The May/June issue of the AARP Magazine featured a financial article titled "Why We Fall for This." Many of our subscribers may already be rolling their eyes, wondering what an article written for seniors has to do with them or with options trading. Quite a lot, it turns out.

I've been trading long enough that I've seen many "Holy Grail" options-trading schemes sweep through the option-trading community. Sometimes I wonder why obviously intelligent, sometimes workaholic traders abandon previously wrought trading plans to concentrate on the latest-and-greatest new options trade. To quote the lead-in to the AARP article, "Money messes with our minds." Research has explored an effect called anchoring. Eric Johnson, codirector of the Center for Decision Sciences at Colombia University, conducted experiments in which study participants were provided with a random number. After they'd heard that random number, they were asked to price a bottle of wine. The higher the random number, the higher they set the price for the bottle of wine. Other experiments by other researchers showed that it's difficult to ignore that anchor, even if we're told to ignore it. The ultimate effect, the article concluded, is that we fear losing money. For options traders, perhaps that fear translates into a fear of losing opportunities to make as much as the next holy-grail options trade promises us.

Still, that premise doesn't totally explain the phenomenon to me. I know from the letters I receive, the forums in which I participate and the trading friends I have that options traders tend to be intelligent people. Many combine intelligence with a willingness to put in lots of work to test out a theory. As a group, they tend to love numbers, and, moreover, the manipulation of numbers. In fact, it may well be that thrill of combining a new set of graphs, charts and results that draws them to the next holy-grail trade, combined with the effect that money has on our brains. The options-trading community comprises many former engineers, software developers and statistics-based professionals who easily set up spreadsheets that automatically import data, manipulate it, and display it in color-coded blocks that blink off and on like the spaceship controls in the 1950-era sci-fi movies. Being somewhat of a clunky person around software (we physics majors back in the dark ages were required to take German so we could read the classical literature in the original, not programming classes), I'm in awe of the hours some options traders spend testing various strategies and the documentations they produce to support their conclusions. I regularly have to remind myself that I once easily understood regression analysis and would have known what a Spearman's rank correlation coefficient was just so I can hold up my head, but that was another lifetime ago.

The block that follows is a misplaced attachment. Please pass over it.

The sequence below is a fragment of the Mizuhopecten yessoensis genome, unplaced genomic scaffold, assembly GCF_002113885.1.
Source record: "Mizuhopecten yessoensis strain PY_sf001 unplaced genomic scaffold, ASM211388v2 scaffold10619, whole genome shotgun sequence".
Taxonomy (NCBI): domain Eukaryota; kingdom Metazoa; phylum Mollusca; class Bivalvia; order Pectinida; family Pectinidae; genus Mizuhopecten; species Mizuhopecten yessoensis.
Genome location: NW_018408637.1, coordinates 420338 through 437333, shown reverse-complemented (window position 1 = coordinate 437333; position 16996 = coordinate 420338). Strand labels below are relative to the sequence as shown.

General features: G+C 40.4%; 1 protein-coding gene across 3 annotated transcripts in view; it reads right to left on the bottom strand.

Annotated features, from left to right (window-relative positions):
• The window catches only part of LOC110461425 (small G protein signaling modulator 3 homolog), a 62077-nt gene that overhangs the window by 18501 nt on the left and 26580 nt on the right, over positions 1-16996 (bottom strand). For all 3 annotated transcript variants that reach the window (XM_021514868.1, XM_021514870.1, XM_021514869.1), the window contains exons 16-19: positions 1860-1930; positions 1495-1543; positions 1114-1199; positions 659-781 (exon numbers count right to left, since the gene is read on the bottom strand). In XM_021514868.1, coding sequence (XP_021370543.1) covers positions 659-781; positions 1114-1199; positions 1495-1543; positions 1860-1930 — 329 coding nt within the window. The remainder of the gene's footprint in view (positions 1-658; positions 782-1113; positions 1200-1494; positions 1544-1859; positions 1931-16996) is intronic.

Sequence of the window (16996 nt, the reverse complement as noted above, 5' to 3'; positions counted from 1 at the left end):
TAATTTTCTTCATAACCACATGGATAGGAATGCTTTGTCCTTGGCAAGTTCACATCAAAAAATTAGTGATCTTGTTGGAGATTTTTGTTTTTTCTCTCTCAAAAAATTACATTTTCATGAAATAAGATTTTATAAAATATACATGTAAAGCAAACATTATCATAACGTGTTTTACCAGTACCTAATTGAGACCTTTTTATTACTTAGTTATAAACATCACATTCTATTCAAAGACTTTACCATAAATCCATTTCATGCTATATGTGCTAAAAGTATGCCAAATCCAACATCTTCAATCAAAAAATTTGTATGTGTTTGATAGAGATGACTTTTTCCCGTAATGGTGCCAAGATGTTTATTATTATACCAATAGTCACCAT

I do know something, however: these holy-grail trades sweep through the option trading community with many of them only to fade away and be replaced by another, like surfers catching the latest, soon-to-ebb-away trade. Does anchoring completely explain why we are so vulnerable to the excitement of a new trading strategy, and why does that strategy ebb away so quickly to be replaced by another? Perhaps you're familiar with the now-or-later research conducted by some researchers, published in Economics Letters. Study participants were asked if they preferred having a set amount of chocolate now or a slightly larger amount later. "Our guts tend to be impatient," the article concluded. And not just our guts. When the experiment was conducted using money, participants were much more likely to choose the smaller amount now. Economists call this hyperbolic discounting. Another factor described by the AARP article is that we "overweight low probabilities." This leaves us vulnerable to an "urge to gamble." Options traders may be intelligent as a group, but we're still human.

Let's face it: we wouldn't be trading options unless we're willing to take on risk. Before we trade options, we are asked to download and read the standard "Characteristics and Risks of Standardized Options." No matter how much we understand that options were originally created to control risk, most of us put options to a different use. Most of us do not use them to control the risk of lightning striking our fields of corn and burning it to the ground or the interest-rate-related risk to a hedge-fund portfolio. If we don't want to be too vulnerable to the latest holy-grail scheme, we first have to admit our nasty but very human little secret. We're risk takers. Some of us are real cowgirls and cowboys and some of us like our risk taken in smaller, more manageable doses, but we wouldn't do what we do unless we were risk takers.

Many of us love the mathematics behind options trading. We love being immersed in numbers, and conversing with others, online or live, who also love talking our talk. I gravitate toward trading by the Greeks while others enjoy talking about Z-scores, T-scores and standard nines. This interest in mathematics, engineering, architecture or even the statistics related to human behavior explains why we love creating our own spreadsheets or backtesting various ways of managing the Greeks of a trade. How do we explain our willingness to jump on a trade as a result of someone else's exploration? Perhaps our respect for testing, statistics or spreadsheets entices us. Perhaps that willingness harks back to that love of gambling or a fear of loss that the AARP article relates to the anchoring principle. However, from my experience writing for Option Investor for almost a decade, I sadly think something else is afoot. I think some of us want someone else to tell us what to trade.